Nearly every bar has some type of fixture in their front windows exclaiming that fire arms are explicitly forbidden on their premises. But since I can qualify as white, I never get searched.

Danny is now incoherent, and maybe I am as well for all I know. Most times, drunks don't realize that they're drunk, or at least, that they're no longer making sense.

The music is fantastic though. Every bar has a different band playing, and none of them are charging a cover. We walk into one place, hear a song, and then make our way into the next.

Every musician, every singer, guitarist, drummer, and bassist is African American. And every patron is white, most of them middle aged and overweight. They sway from side to side for every finger slide and blues scale solo.

And at nearly every bar, every band warns the audience in between sets to be careful. Nearly all of them give the same PSA speech word for word.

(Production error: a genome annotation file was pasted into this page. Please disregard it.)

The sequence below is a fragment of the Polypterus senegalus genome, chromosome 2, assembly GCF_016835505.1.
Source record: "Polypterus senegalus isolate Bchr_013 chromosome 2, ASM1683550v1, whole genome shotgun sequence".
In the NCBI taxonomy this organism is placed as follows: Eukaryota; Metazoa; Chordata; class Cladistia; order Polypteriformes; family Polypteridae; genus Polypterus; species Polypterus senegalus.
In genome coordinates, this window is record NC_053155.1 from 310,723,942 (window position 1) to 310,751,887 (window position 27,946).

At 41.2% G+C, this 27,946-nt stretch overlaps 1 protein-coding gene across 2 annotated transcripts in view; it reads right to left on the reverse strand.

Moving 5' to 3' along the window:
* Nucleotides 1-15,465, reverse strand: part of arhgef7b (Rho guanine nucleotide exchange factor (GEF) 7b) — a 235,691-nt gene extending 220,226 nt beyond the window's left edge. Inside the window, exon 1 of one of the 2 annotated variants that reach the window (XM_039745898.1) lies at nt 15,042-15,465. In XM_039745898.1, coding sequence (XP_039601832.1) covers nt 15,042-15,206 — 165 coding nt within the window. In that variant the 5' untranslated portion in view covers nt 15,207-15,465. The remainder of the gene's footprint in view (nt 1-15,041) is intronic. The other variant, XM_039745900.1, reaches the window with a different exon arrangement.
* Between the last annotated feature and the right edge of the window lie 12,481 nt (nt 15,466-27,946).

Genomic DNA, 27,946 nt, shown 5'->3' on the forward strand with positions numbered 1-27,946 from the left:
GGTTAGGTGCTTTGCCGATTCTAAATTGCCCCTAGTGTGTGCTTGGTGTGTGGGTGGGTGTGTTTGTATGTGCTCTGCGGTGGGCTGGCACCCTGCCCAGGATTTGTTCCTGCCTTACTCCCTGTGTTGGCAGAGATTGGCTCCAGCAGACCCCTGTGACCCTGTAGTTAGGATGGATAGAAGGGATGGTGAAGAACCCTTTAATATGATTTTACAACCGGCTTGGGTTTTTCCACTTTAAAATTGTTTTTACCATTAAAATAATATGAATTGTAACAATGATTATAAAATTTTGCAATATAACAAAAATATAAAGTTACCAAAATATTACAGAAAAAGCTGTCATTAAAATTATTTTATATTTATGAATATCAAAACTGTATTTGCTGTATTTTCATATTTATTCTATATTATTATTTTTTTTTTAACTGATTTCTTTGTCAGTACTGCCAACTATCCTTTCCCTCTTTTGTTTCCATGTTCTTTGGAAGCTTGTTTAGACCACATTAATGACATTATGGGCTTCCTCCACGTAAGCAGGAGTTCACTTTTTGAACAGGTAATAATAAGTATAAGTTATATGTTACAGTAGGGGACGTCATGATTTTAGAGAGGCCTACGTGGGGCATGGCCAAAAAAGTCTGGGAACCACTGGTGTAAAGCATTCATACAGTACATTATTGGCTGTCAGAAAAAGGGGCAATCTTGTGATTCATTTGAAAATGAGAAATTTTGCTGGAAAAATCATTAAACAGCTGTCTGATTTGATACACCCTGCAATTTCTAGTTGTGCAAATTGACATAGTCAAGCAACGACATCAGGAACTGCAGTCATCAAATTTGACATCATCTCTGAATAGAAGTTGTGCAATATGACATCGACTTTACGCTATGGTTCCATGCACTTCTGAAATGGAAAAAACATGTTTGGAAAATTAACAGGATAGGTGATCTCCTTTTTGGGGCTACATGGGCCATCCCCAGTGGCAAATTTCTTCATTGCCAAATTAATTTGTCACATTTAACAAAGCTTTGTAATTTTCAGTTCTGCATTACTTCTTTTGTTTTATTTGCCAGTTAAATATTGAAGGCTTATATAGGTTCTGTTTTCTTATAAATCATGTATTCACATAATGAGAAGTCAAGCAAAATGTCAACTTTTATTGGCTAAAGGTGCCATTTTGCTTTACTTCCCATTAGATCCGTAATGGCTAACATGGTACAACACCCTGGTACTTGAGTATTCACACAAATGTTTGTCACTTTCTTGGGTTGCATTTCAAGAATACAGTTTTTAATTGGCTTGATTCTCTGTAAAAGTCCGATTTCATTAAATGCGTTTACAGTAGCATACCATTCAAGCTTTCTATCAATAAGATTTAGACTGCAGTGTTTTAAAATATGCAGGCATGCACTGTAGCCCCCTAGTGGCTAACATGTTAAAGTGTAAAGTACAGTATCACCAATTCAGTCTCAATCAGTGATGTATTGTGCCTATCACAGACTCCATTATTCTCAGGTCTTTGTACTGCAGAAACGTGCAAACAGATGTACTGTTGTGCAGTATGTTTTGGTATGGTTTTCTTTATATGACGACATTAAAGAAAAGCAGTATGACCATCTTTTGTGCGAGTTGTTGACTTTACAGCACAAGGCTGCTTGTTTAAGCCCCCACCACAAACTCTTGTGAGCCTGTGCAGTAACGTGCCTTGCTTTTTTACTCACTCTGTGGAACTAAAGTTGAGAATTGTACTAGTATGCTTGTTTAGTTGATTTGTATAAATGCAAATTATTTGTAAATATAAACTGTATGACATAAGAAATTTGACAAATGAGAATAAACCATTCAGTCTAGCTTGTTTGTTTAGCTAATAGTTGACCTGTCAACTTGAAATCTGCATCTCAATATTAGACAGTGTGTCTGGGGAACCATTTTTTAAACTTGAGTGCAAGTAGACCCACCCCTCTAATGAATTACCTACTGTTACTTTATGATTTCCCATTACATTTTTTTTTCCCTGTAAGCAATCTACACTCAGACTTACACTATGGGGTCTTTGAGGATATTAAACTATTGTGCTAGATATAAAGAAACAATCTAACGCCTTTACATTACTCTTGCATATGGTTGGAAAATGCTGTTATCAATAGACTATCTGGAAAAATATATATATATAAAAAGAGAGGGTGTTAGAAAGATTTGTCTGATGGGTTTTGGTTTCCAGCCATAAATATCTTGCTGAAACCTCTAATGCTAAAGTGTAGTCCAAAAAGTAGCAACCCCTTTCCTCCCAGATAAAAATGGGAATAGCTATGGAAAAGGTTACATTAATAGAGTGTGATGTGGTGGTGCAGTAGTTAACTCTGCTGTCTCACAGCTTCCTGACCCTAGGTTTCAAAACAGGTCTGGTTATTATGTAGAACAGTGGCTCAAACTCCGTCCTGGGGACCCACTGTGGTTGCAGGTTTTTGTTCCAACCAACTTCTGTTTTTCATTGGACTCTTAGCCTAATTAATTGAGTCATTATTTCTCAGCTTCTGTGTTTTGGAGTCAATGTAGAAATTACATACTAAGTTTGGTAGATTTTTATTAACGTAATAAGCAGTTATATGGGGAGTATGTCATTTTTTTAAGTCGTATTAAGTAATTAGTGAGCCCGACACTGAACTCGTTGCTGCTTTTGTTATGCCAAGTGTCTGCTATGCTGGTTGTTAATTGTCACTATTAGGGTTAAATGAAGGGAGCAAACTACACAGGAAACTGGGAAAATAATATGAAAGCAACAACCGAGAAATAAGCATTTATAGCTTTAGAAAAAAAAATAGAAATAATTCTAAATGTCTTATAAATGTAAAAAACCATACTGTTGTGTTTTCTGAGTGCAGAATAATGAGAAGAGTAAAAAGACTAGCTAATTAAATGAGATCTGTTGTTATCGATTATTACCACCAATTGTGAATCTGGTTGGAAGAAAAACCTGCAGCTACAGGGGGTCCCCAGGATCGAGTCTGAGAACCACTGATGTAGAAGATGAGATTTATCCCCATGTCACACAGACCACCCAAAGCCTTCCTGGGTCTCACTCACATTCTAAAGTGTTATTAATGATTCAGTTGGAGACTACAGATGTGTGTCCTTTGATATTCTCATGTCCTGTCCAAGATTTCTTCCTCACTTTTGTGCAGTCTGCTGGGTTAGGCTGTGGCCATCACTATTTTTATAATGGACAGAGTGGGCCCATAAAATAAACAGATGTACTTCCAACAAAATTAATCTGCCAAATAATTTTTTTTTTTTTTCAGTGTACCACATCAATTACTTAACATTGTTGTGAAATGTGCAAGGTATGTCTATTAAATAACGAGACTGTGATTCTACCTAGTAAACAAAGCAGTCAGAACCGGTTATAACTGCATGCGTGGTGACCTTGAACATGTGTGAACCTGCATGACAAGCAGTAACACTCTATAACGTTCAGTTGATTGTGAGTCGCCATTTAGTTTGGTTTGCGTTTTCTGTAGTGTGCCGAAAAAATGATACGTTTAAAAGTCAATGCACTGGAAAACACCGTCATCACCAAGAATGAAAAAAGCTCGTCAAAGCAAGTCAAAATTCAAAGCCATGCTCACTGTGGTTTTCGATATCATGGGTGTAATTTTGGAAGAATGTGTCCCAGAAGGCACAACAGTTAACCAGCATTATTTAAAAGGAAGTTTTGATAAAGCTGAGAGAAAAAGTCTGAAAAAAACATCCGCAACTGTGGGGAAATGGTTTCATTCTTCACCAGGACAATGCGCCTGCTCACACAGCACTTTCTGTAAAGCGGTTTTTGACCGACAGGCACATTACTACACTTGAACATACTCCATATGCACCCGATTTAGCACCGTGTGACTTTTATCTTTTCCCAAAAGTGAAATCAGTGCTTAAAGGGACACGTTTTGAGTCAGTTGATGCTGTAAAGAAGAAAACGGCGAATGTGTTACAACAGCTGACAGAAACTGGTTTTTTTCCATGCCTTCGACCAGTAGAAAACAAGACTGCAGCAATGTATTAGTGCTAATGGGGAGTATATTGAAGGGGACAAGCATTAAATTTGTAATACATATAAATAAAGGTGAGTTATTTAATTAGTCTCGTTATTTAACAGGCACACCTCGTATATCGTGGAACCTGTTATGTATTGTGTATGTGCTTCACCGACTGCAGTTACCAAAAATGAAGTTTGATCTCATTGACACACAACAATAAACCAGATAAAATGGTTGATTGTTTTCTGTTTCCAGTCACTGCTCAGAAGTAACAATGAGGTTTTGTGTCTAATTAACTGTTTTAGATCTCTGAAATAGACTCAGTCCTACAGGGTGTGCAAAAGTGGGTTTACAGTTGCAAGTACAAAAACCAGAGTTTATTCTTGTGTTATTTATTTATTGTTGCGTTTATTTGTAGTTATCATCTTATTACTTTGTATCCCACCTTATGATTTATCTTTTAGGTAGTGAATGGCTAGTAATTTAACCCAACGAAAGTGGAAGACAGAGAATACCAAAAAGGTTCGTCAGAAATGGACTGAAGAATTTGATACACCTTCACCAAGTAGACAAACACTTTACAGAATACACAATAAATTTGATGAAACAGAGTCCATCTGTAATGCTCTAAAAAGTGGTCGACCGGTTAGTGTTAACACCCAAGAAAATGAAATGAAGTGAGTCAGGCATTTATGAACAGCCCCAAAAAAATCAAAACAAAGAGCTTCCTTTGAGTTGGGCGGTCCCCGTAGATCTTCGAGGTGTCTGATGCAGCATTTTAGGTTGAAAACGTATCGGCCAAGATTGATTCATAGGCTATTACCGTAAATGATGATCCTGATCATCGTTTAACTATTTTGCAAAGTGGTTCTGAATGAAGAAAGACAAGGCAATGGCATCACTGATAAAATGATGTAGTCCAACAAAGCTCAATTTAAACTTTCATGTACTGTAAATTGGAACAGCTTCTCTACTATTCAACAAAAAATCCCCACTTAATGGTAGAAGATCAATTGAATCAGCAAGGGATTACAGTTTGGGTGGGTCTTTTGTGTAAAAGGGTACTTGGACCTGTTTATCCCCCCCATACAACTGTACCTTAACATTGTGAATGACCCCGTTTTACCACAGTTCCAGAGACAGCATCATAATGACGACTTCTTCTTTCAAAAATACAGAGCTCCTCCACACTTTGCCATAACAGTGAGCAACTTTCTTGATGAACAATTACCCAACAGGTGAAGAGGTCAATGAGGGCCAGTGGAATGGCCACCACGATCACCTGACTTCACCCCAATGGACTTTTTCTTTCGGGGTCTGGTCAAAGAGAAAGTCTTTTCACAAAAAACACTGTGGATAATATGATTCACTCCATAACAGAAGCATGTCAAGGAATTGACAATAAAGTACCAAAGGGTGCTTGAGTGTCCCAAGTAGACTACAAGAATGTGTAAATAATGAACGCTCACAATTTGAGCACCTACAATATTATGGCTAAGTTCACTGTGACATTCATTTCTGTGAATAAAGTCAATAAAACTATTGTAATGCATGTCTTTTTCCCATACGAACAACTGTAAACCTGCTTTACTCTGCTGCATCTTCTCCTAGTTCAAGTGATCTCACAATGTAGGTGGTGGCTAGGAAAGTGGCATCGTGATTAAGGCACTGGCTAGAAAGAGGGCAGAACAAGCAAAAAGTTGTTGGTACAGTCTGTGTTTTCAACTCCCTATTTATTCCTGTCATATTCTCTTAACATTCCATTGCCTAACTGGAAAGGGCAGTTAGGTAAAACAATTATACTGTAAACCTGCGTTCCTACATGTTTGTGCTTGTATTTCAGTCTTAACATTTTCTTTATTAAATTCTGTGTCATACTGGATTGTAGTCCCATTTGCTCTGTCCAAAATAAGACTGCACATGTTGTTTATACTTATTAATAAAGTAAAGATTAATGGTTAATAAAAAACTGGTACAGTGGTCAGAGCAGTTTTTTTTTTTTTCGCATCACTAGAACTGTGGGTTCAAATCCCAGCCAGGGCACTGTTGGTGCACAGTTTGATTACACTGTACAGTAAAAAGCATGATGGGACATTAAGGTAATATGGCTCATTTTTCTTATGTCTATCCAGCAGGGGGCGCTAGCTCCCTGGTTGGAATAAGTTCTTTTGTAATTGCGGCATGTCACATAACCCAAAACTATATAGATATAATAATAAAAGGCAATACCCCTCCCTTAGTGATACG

"I thank y'all for being here. I thank y'all for coming to Memphis and supporting the home of blues, but I know y'all ain't from here and I want y'all to be safe. Be careful tonight; don't walk back to your hotels even if your hotel is a walking distance. Be smart, take a cab. And if you find yourself astray, if you find yourself off of Beale Street, don't walk down no alleys. Don't walk donwn no streets where there ain't no lights. Always stay in the lights, folks.  And always tip your band, we'll be passing a bucket around shortly and it'd be mighty kind if you left something in appreciation for the music we gave you tonight. But remember; don't go walking back to your hotels when the night ends."

I've never liked being told what to do, so I find myself ducking out of the bar and heading towards a small alley only a few feet off of Beale Street to get some fresh air. And by fresh air, I mean to smoke a cigarette.

I pull the internet up on my phone. I'm checking for news from Toronto. I'm checking to see if my articles are getting any hits, if there's any feedback, to see what trouble I might be in.

There's no word from anyone. No emails from my editor, nothing to suggest that the men in blue might be on my tail.

And that's when I hear a man shouting at me again. He's shrouded in darkness; he's hardly more than a shadow.